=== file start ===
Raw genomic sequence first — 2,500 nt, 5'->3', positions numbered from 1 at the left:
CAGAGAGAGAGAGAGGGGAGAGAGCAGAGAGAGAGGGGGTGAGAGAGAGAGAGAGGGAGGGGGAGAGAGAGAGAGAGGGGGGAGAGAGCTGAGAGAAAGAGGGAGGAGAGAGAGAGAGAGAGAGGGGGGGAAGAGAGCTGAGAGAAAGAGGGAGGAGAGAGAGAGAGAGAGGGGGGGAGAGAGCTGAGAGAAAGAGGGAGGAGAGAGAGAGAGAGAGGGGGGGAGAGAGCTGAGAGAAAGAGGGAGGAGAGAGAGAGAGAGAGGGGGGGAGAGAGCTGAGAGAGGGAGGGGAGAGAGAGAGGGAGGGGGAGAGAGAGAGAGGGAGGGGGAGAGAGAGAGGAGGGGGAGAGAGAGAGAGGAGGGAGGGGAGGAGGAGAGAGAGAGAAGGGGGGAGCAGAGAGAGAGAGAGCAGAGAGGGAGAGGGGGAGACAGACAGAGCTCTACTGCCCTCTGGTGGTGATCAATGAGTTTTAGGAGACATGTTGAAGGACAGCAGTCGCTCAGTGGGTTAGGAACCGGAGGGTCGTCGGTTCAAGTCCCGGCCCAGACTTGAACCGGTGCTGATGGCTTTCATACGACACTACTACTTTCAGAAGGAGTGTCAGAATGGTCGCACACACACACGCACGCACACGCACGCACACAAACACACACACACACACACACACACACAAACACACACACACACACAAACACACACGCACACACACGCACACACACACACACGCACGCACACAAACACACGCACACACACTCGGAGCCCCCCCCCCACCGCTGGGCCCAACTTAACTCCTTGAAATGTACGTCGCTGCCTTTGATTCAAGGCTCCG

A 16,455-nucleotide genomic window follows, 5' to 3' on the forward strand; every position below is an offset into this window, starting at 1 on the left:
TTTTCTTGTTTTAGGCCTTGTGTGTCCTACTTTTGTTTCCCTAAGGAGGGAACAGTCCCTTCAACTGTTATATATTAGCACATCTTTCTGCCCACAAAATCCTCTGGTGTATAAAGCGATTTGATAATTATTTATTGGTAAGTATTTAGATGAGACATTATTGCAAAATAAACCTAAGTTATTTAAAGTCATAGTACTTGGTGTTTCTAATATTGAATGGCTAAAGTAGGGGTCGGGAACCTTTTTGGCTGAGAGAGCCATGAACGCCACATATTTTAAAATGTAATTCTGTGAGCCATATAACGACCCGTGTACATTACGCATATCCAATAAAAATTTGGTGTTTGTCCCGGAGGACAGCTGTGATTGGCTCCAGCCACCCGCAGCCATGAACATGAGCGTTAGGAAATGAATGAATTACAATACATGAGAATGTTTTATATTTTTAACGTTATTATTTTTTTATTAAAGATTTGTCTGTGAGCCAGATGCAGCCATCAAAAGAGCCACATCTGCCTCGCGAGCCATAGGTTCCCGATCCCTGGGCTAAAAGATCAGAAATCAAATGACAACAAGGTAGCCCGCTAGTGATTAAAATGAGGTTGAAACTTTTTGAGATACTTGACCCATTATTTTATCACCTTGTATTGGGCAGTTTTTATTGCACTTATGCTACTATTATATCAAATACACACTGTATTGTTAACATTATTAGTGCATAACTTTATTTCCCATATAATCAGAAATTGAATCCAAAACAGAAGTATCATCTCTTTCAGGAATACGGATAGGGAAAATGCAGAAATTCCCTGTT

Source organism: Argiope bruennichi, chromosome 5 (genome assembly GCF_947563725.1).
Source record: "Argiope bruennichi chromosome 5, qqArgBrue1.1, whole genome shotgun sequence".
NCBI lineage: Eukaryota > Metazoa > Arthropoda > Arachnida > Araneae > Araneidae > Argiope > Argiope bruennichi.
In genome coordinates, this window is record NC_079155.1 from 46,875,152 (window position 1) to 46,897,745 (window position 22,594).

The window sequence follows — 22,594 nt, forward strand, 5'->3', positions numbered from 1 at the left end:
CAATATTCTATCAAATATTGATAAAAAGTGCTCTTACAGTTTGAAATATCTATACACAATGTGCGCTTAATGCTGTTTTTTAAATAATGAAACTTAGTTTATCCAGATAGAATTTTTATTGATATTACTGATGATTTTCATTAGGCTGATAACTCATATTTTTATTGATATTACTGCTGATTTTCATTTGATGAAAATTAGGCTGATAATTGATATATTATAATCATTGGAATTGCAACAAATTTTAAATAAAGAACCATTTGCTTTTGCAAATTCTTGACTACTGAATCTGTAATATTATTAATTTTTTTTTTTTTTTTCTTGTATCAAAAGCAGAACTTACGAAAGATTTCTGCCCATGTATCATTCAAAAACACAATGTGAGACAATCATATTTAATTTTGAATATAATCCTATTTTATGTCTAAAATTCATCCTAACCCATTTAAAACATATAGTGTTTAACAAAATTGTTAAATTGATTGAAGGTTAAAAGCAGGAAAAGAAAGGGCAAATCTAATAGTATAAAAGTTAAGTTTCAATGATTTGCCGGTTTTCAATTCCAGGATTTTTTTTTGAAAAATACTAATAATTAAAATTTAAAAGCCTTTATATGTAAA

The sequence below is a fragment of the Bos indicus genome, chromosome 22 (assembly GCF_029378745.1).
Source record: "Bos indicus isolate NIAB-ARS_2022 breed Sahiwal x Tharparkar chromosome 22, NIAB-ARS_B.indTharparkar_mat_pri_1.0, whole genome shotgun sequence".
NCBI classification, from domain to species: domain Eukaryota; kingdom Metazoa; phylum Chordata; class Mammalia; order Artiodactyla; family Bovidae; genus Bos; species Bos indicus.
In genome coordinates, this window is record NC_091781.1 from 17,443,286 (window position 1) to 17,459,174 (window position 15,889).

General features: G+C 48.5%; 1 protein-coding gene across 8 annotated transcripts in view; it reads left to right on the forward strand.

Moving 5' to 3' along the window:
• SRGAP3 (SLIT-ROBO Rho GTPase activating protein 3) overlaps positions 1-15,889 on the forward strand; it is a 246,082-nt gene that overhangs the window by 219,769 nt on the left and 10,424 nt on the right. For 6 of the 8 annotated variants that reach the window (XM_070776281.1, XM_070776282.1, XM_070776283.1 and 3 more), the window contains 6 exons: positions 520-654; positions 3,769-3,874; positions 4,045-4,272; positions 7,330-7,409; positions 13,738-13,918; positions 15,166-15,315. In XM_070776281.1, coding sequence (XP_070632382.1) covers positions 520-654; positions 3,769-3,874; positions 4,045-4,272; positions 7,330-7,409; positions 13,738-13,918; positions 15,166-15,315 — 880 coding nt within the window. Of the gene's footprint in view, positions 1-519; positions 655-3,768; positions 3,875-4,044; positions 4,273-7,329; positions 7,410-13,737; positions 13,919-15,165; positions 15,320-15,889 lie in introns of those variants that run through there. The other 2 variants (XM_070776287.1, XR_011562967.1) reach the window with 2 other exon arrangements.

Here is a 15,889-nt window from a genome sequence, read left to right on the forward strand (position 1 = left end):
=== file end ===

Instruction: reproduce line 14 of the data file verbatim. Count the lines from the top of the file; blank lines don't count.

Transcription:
In genome coordinates, this window is record NC_091781.1 from 17,443,286 (window position 1) to 17,459,174 (window position 15,889).